Here’s how to book the flight you want when award space is limited
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I remember my first award booking like it was yesterday. I had saved up a million Delta and American miles and was finally ready to use them in the summer of 2012 … for a trip less than two weeks away. In business class. To Europe and the Middle East. For five people. As you can imagine, it was a complete and utter disaster.
About two weeks before departure, I started looking for award space and found absolutely nothing. In those days, American and Delta didn’t have much partner availability to Europe over the summer and especially not at the saver level. The options were: Pay over $1,000 in fuel surcharges to fly a subpar business-class product on British Airways or redeem all my Delta SkyMiles for one business-class ticket.
My lack of knowledge of award routing rules and airline partnerships almost ruined the trip. However, I kept researching and, by some miracle, managed to book the flights I wanted at the saver level without imploding from stress.
During those few weeks, I learned some valuable lessons in award booking. If you find yourself in the middle of the summer travel season and hitting a wall on award bookings, here are some tips that might help you book your trip using miles.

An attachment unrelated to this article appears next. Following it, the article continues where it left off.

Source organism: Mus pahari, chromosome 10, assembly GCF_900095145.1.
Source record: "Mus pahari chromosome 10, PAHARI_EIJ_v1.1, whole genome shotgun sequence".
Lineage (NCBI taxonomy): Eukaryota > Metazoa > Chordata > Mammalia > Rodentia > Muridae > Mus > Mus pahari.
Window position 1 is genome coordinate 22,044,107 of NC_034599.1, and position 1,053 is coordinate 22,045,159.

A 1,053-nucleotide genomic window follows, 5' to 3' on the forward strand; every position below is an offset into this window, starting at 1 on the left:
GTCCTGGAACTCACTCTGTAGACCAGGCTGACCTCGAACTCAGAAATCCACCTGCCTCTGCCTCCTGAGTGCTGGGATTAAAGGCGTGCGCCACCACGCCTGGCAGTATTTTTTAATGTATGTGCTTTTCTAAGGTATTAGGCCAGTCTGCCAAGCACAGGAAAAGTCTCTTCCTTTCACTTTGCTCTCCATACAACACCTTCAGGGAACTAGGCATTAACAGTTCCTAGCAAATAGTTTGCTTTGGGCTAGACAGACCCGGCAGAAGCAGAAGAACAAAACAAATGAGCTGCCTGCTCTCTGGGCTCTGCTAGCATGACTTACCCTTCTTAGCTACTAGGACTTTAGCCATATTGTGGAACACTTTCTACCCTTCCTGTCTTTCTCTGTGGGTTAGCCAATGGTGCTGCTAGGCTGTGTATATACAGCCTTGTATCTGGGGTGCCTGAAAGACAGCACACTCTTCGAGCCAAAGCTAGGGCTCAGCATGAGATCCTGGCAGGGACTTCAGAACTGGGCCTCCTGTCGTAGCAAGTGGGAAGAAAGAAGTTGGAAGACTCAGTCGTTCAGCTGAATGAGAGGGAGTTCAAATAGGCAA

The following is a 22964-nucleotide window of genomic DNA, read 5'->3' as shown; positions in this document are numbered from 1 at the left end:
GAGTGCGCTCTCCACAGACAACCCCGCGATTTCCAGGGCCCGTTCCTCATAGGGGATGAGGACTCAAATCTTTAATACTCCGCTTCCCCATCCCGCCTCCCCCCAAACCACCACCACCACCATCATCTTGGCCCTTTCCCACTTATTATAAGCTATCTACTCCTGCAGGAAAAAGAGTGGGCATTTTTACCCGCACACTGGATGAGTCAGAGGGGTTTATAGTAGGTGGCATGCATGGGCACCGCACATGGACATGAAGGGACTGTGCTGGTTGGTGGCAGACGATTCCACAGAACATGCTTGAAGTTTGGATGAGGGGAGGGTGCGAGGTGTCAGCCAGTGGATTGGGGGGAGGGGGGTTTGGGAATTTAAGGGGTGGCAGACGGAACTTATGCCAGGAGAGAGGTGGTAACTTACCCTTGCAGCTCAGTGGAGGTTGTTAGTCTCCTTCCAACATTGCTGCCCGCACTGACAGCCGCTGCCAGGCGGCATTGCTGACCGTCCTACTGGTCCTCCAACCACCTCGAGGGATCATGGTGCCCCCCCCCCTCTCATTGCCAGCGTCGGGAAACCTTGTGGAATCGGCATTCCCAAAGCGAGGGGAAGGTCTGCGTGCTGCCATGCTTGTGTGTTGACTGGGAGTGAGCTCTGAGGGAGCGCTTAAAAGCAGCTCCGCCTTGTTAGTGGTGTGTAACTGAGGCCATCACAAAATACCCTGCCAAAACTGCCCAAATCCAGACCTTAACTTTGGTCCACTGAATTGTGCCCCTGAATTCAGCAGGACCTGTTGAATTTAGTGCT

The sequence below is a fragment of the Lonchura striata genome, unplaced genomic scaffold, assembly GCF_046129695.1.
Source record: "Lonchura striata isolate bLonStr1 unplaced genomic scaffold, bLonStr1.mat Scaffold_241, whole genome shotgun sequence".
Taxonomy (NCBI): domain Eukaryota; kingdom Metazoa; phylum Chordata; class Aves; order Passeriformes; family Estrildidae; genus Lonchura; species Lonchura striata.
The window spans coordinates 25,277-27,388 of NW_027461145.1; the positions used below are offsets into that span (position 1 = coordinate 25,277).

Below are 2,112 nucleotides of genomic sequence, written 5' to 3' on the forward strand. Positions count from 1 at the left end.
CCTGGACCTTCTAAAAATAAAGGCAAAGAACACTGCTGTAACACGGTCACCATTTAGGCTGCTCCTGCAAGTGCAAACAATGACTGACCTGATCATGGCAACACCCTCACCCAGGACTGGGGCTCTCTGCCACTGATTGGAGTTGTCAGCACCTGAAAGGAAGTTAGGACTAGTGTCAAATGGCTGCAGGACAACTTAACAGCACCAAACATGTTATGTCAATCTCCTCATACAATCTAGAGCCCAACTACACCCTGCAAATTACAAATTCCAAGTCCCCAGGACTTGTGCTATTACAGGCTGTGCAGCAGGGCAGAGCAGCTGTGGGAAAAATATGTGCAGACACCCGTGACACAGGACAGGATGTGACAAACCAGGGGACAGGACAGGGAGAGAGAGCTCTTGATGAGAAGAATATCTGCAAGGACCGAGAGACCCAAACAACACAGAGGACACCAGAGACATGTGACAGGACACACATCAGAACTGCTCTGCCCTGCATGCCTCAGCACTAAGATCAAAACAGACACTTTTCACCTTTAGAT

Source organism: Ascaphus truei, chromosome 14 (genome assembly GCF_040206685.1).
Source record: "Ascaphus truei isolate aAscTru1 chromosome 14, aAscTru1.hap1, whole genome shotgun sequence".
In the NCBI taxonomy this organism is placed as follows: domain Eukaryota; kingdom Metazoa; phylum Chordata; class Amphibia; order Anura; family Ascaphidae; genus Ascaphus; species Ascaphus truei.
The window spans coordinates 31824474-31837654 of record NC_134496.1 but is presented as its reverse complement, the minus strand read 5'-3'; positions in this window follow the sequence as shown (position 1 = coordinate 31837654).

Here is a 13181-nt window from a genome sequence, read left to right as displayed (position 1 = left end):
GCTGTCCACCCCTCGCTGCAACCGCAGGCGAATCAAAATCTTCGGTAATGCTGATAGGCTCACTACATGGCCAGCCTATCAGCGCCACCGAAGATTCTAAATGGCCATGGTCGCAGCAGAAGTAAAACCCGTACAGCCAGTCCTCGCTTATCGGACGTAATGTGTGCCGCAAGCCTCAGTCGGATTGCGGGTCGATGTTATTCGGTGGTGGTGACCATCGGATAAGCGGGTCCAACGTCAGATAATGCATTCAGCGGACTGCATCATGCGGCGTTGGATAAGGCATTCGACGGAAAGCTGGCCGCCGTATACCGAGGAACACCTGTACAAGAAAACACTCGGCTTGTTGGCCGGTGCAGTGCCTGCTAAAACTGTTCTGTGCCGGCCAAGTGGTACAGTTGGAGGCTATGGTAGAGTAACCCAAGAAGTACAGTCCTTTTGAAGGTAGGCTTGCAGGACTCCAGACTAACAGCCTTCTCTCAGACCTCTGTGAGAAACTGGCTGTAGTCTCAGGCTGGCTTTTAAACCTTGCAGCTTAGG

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Be flexible with your dates
If you can’t find award availability on your preferred travel dates, you can probably find it with a little flexibility. Most airline search tools allow you to generate results within three or more days of travel and some even allow you to search by calendar.
If you want to travel during the summer, you may find saver award space limited but if you’re flexible with your dates, you can make it work.
Book at the last minute
For optimal award space, you should book your flights as far in advance as possible (up to 365 days, depending on the airline). But if you’re a few months away from your trip and still not seeing open seats in your desired cabin, then you may have better luck closer to your travel date.
Airlines like Lufthansa and Alitalia will release premium award space two weeks before departure. Plus, plenty of people change their travel plans two or more weeks before departure, so you could snag those hard-to-come-by seats if you keep an eye open.
If you don’t have time to conduct multiple award searches over the course of two weeks, there is an easy solution: ExpertFlyer.
ExpertFlyer (owned by TPG’s parent company, Red Ventures) is an incredibly valuable tool that allows you to set alerts for award space on specific routes. This will save you a lot of time and hassle because you don’t have to keep searching for award inventory on separate websites. ExpertFlyer does the work for you.
Check out our beginner’s guide to ExpertFlyer for detailed advice on how to search for award space and set alerts. Knowing how to leverage tools like these can mean the difference between getting the seat you want on your preferred flight or being stuck at home with a large stash of airline miles you can’t put to good use.
Consider a positioning flight
Whether you’re flying out of a regional airport or a major international hub, sometimes a positioning flight is the only way to make an award ticket work. For those who are unfamiliar with the term, a positioning flight is a separate ticket you book to another airport, from which your award flight will depart.